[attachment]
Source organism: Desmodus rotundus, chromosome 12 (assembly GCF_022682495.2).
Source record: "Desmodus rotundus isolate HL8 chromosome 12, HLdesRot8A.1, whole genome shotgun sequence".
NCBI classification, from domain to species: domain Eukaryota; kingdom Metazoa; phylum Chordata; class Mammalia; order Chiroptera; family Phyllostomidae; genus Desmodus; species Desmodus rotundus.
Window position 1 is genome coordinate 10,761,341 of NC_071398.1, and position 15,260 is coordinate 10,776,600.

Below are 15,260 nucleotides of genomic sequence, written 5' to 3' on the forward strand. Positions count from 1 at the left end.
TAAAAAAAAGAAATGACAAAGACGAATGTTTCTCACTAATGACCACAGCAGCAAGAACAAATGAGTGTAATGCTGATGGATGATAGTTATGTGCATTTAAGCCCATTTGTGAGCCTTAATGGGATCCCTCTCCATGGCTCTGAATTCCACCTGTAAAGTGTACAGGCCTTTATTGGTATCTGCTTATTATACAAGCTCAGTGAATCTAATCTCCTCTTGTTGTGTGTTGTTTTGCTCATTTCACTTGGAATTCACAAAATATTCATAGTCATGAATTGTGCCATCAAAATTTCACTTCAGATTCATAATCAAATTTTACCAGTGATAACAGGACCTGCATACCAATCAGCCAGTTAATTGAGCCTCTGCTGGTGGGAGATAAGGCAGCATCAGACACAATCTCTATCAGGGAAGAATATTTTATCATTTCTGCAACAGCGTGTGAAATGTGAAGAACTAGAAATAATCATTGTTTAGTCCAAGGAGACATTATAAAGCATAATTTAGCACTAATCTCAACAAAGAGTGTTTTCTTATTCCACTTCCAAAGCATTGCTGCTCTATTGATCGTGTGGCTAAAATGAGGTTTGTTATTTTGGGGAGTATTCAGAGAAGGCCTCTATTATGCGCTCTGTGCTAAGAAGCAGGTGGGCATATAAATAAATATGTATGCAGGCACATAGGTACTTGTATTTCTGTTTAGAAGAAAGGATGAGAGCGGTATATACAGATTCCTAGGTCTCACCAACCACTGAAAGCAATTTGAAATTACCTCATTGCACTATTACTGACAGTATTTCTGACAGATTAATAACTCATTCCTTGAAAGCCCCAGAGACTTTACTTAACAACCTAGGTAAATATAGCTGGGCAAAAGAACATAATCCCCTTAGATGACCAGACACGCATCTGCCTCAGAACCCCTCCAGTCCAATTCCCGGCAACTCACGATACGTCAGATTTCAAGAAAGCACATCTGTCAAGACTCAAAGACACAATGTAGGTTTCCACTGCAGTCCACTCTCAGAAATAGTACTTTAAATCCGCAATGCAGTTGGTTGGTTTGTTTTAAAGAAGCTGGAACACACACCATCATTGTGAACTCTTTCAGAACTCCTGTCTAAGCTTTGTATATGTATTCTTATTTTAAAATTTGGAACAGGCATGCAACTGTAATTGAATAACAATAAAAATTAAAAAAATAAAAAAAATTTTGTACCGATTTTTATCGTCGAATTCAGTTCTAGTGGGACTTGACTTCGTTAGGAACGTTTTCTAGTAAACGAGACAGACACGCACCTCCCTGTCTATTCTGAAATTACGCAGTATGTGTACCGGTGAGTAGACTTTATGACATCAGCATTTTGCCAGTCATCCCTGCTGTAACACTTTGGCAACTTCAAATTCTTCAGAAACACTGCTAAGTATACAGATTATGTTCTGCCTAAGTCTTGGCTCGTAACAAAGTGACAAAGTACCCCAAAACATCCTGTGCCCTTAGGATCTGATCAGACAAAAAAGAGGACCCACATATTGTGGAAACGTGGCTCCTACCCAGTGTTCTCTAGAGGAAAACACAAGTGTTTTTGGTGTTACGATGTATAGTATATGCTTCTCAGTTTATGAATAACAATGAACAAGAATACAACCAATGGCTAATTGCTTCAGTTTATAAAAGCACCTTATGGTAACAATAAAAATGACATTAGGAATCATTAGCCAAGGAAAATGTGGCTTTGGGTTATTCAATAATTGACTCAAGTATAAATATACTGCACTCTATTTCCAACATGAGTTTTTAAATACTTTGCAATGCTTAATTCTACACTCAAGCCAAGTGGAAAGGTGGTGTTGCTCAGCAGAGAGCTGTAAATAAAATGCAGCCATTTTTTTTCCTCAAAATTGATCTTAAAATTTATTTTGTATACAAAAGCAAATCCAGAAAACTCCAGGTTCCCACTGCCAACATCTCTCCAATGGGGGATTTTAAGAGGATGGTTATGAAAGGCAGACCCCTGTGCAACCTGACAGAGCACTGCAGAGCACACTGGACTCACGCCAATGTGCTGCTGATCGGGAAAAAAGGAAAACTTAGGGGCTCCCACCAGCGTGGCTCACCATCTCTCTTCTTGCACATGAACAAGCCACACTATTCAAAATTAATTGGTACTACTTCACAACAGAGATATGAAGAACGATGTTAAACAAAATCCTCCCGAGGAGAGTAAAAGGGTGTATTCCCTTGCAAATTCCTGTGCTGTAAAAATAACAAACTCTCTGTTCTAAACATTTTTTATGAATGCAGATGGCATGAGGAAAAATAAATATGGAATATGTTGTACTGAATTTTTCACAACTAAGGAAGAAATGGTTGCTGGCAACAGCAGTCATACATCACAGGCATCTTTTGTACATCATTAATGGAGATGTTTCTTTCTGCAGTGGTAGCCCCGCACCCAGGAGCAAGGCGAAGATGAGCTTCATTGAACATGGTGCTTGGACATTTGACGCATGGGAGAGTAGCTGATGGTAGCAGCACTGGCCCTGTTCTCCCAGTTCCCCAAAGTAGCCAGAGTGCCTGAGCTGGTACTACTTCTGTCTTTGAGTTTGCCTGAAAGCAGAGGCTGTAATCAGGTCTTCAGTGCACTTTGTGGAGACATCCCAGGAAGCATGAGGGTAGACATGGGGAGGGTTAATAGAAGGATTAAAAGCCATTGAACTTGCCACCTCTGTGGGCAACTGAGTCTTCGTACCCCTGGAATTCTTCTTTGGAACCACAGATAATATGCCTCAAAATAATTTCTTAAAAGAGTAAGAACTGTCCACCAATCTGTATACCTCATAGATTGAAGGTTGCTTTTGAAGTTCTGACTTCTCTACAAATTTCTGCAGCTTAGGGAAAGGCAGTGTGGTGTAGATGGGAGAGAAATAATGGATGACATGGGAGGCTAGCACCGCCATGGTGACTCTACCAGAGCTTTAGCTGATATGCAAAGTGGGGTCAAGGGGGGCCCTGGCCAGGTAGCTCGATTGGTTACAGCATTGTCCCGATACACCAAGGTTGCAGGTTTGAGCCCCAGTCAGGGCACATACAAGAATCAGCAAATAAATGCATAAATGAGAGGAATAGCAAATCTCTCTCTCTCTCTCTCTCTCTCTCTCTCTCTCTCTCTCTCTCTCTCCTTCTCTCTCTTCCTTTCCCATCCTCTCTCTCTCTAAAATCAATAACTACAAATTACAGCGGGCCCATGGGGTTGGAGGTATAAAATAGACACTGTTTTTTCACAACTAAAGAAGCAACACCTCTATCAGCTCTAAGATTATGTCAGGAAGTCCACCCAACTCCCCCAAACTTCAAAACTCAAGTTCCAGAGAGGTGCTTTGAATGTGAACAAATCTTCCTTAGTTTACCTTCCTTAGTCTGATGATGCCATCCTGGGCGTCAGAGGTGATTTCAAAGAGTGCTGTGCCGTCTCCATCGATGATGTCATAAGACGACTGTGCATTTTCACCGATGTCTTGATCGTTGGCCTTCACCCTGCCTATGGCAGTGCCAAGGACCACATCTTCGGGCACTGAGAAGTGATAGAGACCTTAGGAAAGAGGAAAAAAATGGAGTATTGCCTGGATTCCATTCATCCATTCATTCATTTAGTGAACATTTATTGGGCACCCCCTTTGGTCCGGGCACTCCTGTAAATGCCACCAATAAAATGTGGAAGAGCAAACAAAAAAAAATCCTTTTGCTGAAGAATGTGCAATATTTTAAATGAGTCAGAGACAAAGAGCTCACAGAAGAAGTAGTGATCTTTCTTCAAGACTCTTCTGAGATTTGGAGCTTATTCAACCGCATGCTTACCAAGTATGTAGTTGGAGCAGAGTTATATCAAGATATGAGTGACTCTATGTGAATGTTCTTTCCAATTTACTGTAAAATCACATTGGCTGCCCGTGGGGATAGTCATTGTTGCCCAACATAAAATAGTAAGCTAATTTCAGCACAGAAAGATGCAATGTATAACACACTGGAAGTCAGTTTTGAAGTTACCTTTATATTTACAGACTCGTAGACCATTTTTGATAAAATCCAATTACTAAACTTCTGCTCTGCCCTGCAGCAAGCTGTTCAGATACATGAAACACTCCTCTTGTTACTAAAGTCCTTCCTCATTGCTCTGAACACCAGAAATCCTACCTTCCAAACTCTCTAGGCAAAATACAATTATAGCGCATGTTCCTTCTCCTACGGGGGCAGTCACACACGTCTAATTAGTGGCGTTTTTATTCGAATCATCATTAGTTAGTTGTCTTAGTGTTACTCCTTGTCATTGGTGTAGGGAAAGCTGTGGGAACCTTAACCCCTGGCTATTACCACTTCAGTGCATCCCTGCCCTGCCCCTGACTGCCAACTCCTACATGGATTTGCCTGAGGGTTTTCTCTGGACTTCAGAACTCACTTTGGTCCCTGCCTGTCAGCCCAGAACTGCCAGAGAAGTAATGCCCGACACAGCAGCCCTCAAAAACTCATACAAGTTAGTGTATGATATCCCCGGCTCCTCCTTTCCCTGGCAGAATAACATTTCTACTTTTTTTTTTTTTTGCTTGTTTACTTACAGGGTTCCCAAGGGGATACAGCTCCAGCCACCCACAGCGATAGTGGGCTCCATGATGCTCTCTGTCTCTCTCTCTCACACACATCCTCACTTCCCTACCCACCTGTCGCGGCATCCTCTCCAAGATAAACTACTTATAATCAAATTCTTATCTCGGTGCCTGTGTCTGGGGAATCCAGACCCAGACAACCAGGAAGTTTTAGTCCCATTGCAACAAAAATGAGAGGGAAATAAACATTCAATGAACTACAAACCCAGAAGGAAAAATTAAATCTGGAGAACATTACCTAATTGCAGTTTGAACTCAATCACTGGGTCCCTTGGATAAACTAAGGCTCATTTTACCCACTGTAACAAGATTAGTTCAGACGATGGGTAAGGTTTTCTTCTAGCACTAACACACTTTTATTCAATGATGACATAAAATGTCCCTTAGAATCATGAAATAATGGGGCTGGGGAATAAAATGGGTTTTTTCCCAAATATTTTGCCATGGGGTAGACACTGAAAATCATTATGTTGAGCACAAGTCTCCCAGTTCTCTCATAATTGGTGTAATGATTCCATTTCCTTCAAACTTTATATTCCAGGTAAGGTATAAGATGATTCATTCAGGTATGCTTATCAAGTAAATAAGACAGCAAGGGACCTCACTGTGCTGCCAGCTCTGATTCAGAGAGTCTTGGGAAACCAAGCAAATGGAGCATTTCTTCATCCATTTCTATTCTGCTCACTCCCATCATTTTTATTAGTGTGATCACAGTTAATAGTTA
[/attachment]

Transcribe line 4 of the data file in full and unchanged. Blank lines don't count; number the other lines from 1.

Window position 1 is genome coordinate 10,761,341 of NC_071398.1, and position 15,260 is coordinate 10,776,600.